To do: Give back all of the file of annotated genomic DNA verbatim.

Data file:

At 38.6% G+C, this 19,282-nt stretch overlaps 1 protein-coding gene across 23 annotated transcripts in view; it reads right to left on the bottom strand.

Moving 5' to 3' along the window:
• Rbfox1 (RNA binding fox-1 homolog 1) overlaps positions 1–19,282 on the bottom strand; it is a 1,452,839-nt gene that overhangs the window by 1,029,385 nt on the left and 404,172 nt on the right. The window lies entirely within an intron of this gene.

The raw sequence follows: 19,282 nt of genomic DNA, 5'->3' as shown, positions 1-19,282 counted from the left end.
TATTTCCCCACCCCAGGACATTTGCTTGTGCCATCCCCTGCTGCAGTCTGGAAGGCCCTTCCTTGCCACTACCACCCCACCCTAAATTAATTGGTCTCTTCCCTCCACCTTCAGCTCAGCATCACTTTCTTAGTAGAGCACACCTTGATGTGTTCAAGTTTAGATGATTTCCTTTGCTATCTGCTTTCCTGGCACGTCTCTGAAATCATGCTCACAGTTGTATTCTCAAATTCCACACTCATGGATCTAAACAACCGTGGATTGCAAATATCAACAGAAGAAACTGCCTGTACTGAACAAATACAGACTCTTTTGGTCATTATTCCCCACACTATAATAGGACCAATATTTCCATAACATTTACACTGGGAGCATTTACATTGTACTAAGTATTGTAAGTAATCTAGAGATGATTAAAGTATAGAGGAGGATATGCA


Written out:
At 38.6% G+C, this 19,282-nt stretch overlaps 1 protein-coding gene across 23 annotated transcripts in view; it reads right to left on the bottom strand.

Moving 5' to 3' along the window:
• Rbfox1 (RNA binding fox-1 homolog 1) overlaps positions 1–19,282 on the bottom strand; it is a 1,452,839-nt gene that overhangs the window by 1,029,385 nt on the left and 404,172 nt on the right. The window lies entirely within an intron of this gene.

The raw sequence follows: 19,282 nt of genomic DNA, 5'->3' as shown, positions 1-19,282 counted from the left end.
TATTTCCCCACCCCAGGACATTTGCTTGTGCCATCCCCTGCTGCAGTCTGGAAGGCCCTTCCTTGCCACTACCACCCCACCCTAAATTAATTGGTCTCTTCCCTCCACCTTCAGCTCAGCATCACTTTCTTAGTAGAGCACACCTTGATGTGTTCAAGTTTAGATGATTTCCTTTGCTATCTGCTTTCCTGGCACGTCTCTGAAATCATGCTCACAGTTGTATTCTCAAATTCCACACTCATGGATCTAAACAACCGTGGATTGCAAATATCAACAGAAGAAACTGCCTGTACTGAACAAATACAGACTCTTTTGGTCATTATTCCCCACACTATAATAGGACCAATATTTCCATAACATTTACACTGGGAGCATTTACATTGTACTAAGTATTGTAAGTAATCTAGAGATGATTAAAGTATAGAGGAGGATATGCA